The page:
Lastly, different people from the swamp tell me that on several occasions, when someone they know is about to die, that person appears to them. This is probably more in the line of a “spirit” rather than a ghost. But it nevertheless is an unexplained event.

Yes, the Basin is a home for ghost stories. With some digging, a lot more of this kind of material can be found. Some individuals have collected this kind of information and they are worth talking to.

The river is still acting very unseasonal in that there is a lot more water in it than we usually see in July. The Butte La Rose gauge says 8.7 feet now, with a gradual fall setting in next week. That reading is usually about 3.0 about now. The Mississippi and Ohio are both holding or rising a little. We shall see.

Rise and Shine, Jim

Monday, July 16, 2007

The Dead Tree

Across the river there is a dead willow that sticks up over the general tree line. It is a big tree that has succumbed to the hunger pangs or idle curiosity of patrolling beavers. It is common to see this along the river, and it provides an opportunity to see things that normally hide among the foliage of still-living trees. This morning there was a little scene acted out in that dead willow.

A tall dead tree in a forest is like a ridgeline in a western landscape. Your eye is drawn to it because everything stands out on the ridge, and so in the dead tree. A dark spot in the branches is an anomaly. It is a something else where only the form of branches should be. No birder can resist an anomaly in a faraway dead treetop.

This morning such an anomaly appeared in the dead tree across the river. It was a dark blob, suggesting an owl. Up come the binoculars and no, it is a young red-shouldered hawk. It looks big because it has one wing spread out to dry, odd because it looks lopsided like that. Now comes a second hawk and sits near the first one. I would imagine they know each other.

All is quiet. And then a flock of ten blue jays arrives and the quiet disappears for a while. The jays jabber and fuss and annoy the hawks from the safe distance of several feet. This goes on for about five minutes, and the hawks pay no attention. The jays lose interest and one by one they peel off from the dead tree and come across the river toward me. They don’t bunch together, there is a long ragged line of them coming across the river, and they pass over me and continue on into the woods on this side.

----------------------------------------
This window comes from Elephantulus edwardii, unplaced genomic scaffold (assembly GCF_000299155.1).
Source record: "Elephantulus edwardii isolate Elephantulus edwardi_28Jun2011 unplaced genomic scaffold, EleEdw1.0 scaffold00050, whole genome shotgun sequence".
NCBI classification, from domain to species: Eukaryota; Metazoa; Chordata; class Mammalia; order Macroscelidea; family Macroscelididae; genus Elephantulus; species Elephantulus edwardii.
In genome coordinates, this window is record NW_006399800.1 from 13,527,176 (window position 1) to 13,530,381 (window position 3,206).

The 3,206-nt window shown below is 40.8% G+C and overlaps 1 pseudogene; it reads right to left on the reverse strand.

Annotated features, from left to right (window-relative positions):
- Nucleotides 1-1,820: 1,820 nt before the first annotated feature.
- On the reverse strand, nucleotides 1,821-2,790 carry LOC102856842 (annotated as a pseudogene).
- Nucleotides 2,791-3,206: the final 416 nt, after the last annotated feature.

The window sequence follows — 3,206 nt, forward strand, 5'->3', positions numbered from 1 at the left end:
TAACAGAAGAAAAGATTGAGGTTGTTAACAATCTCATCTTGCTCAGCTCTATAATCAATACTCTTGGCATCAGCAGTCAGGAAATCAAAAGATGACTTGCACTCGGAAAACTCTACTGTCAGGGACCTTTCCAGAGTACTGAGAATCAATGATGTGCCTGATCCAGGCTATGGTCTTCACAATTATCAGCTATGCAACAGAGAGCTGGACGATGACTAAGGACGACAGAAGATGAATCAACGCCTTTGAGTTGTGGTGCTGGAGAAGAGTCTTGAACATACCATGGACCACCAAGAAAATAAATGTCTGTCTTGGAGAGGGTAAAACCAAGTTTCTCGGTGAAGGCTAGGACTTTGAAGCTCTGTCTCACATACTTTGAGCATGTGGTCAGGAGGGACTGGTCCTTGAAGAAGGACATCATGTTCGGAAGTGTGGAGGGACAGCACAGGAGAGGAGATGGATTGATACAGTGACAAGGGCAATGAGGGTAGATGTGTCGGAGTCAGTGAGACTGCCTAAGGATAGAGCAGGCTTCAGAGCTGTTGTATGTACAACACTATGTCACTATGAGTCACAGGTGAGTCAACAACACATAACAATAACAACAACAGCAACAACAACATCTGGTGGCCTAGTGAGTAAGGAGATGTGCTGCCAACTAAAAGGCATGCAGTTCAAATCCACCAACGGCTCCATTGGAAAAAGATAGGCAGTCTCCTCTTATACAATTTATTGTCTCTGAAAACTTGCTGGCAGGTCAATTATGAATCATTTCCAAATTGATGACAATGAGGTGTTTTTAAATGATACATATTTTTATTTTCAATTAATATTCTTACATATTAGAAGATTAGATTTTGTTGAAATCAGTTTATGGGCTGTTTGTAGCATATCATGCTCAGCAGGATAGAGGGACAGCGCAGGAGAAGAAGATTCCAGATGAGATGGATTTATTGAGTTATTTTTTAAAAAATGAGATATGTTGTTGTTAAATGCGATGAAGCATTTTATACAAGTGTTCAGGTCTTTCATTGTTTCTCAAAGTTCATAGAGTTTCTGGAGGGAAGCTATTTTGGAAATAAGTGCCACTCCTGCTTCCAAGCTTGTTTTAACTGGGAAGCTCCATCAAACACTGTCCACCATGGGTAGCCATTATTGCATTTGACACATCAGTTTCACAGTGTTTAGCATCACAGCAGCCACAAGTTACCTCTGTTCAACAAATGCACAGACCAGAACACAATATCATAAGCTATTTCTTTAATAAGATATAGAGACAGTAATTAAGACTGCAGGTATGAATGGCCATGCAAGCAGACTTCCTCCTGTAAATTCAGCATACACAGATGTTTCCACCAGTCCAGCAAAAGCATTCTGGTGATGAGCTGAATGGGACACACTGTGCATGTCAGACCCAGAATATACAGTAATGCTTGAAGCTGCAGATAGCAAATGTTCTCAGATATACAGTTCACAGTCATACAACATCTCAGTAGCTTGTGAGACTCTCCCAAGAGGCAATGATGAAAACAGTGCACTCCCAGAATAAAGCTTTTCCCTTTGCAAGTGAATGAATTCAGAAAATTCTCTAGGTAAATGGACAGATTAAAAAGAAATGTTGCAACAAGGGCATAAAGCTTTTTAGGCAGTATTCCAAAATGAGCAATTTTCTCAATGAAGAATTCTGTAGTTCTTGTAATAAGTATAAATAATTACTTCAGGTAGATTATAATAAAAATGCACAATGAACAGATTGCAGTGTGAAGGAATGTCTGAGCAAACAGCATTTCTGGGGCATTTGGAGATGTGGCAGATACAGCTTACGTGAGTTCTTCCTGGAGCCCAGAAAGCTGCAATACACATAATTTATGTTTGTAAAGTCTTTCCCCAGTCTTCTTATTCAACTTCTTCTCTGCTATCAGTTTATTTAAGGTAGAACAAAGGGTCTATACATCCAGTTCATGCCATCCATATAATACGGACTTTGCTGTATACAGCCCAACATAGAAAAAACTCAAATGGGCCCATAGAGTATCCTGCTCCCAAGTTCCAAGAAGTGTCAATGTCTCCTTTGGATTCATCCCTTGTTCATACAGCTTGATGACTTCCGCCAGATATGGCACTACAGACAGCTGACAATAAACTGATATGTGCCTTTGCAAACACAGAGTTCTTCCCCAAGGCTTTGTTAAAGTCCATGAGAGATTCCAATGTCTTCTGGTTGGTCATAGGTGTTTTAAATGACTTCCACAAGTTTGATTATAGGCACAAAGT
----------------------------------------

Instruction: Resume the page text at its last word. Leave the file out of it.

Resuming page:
A flock of smaller birds takes over the hawk-awareness duties. These seem to be mostly titmice, chickadees and warblers. They dance around the hawks but they are too far away for me to hear the scolding that I’m sure is taking place. After a few minutes, they too disperse, perhaps attention deficit disorder is not specific to humans.

The two hawks sit in the tree alone, preening and drying. Then, from behind them, I see two crows coming low over the trees. I am reminded of airplanes attacking ships by coming in just over the wave tops. There is no sound announcing the crows, they just fly right at the hawks. One of the crows hits his target so hard he nearly knocks the hawk off the branch. There is a moment of wild wing thrashing and the hawk resettles on the branch. The crows take up a position about ten feet away and begin to make noise. Applying human behavior expectations, I wonder why the hawk doesn’t react to the attack more aggressively. This continues – the hawks sitting there and the crows yelling and with each loud call thrusting the head and chest forward, seeming to throw the sound at the hawks.

As if to comply with my understanding of human behavior, one of the hawks dives from his branch toward the offending crows with all the body language that says “Enough!”. But the crow is expecting this, of course, and beats a retreat back through the trees with the hawk chasing but not overtaking it. It is like a game, each has his role.

There is now one hawk in the tree, alone, as when I first noticed it thirty minutes ago. And a few moments later it flies off in the direction of the crow-chase. Whatever else happens, it happens in the secrecy of the foliage.

The dead tree is empty again, reminiscent of the ridgeline between hills.

The river is, and has been, acting oddly for this time of year. There is nothing normal or average (even though we always use those terms) for this river, of course, but having a rise in July is definitely not an expected event. You don’t plan on it, and it catches you by surprise when it happens. We all heard of the floods in north Texas and Oklahoma two weeks ago. Well, like a message delivered by a reliable delivery service, we get the message by way of that same water paying us a visit now. Where the water “should” be about three feet now on the Butte La Rose gauge, it is close to nine feet! I am having to improvise a way to get from the bank to the dock and that is irritating. It should begin falling next week back down to more usual levels. Any spirit reading this should not interpret my words as complaints, really.

Rise and Shine, Jim